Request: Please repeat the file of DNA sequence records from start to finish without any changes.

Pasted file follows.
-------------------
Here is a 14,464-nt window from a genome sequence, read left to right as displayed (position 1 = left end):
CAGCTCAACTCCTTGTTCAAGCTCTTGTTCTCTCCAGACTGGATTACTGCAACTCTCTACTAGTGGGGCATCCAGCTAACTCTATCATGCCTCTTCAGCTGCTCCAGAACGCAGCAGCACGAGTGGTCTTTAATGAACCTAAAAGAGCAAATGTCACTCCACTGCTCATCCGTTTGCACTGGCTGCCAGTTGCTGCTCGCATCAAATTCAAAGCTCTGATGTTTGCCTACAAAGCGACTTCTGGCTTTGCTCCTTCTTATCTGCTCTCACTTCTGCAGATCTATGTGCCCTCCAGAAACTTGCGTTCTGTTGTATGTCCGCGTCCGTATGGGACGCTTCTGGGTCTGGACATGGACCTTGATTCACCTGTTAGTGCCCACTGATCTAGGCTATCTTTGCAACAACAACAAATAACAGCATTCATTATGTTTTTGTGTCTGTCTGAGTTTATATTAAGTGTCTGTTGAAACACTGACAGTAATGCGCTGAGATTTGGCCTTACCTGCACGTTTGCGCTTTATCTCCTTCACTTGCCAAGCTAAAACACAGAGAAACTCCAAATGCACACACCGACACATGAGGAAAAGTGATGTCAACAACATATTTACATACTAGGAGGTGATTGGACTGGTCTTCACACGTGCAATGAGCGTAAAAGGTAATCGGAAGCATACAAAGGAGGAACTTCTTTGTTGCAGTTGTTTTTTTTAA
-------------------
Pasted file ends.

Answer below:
Here is a 14,464-nt window from a genome sequence, read left to right as displayed (position 1 = left end):
CAGCTCAACTCCTTGTTCAAGCTCTTGTTCTCTCCAGACTGGATTACTGCAACTCTCTACTAGTGGGGCATCCAGCTAACTCTATCATGCCTCTTCAGCTGCTCCAGAACGCAGCAGCACGAGTGGTCTTTAATGAACCTAAAAGAGCAAATGTCACTCCACTGCTCATCCGTTTGCACTGGCTGCCAGTTGCTGCTCGCATCAAATTCAAAGCTCTGATGTTTGCCTACAAAGCGACTTCTGGCTTTGCTCCTTCTTATCTGCTCTCACTTCTGCAGATCTATGTGCCCTCCAGAAACTTGCGTTCTGTTGTATGTCCGCGTCCGTATGGGACGCTTCTGGGTCTGGACATGGACCTTGATTCACCTGTTAGTGCCCACTGATCTAGGCTATCTTTGCAACAACAACAAATAACAGCATTCATTATGTTTTTGTGTCTGTCTGAGTTTATATTAAGTGTCTGTTGAAACACTGACAGTAATGCGCTGAGATTTGGCCTTACCTGCACGTTTGCGCTTTATCTCCTTCACTTGCCAAGCTAAAACACAGAGAAACTCCAAATGCACACACCGACACATGAGGAAAAGTGATGTCAACAACATATTTACATACTAGGAGGTGATTGGACTGGTCTTCACACGTGCAATGAGCGTAAAAGGTAATCGGAAGCATACAAAGGAGGAACTTCTTTGTTGCAGTTGTTTTTTTTAA